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UFO Crashes:

On June 6, 1884, Holdredge's weekly newspaper, the Nebraska Nugget published a story that had occurred to some cowboys from Dundy County, of a cylindrical object that crashed on the prairie and left bits of machinery and gear wheels behind, glowing from the heat.

1884 - UFO crash in Nebraska?

A terrifying noise in the sky drew their attention to a bright object diving towards the ground before it crashed, out of sight from where the cowboys were. They had then rushed over to it and discovered numerous burning hot "machinery parts" spread out all along a track left by the mysterious flying object. The heat was so unbearable that one of the witnesses, Alf Williamson, had even fainted. At one point of the track, the sand had melted over a surface area of about 6x22 yards.

"About 35 miles northwest of Benkelman, Dundy County, on the 6th of June [1884] a very startling phenomenon occurred. It seems that John W. Ellis and three of his herdsmen and a number of other cowboys were out engaged in a round-up. They were startled by a terrific whirring noise over their heads, and turning their eyes saw a blazing body falling like a shot to earth. It struck beyond them, being hidden from view by a bank."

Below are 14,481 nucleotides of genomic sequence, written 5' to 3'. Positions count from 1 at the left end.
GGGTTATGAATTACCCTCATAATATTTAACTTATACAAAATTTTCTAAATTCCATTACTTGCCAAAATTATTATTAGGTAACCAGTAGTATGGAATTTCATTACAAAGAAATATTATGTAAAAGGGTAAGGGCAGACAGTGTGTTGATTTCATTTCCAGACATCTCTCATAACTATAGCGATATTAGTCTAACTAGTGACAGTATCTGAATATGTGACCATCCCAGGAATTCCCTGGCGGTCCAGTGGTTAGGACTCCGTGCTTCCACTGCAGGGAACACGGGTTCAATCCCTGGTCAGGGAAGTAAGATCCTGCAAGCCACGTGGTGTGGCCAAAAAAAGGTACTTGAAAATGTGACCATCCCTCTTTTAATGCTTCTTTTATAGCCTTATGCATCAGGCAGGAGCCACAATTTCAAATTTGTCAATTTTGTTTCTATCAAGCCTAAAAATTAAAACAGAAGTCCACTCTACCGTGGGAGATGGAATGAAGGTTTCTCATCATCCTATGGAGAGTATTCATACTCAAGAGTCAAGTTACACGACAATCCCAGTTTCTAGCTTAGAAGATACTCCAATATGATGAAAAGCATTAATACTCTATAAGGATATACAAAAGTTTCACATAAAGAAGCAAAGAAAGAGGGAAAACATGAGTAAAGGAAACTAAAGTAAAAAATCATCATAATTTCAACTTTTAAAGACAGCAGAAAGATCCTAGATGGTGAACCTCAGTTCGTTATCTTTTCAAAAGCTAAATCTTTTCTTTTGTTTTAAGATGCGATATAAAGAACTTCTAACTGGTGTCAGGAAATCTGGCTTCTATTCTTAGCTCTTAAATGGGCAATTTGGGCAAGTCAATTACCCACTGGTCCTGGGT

The article goes on to say that the rancher found "fragments of cog-wheels, and other pieces of machinery" lying on the ground. The heat was so intense that "as to scorch the grass for a long distance around each fragment and make it impossible for one to approach..." The group found the main part of the wreck and one of them "fell senseless from the gazing at it at too close quarters. His face was blistered, and his hair singed to a crisp."

"Finding it impossible to approach the mysterious visitor [the UFO] the party turned back on it's trail. When it [the UFO] first touched the earth the ground was sandy and bare of grass. The sand was fused to an unknown depth over a space about 20 feet wide by 30 feet long, and the melted stuff was still bubbling and hissing."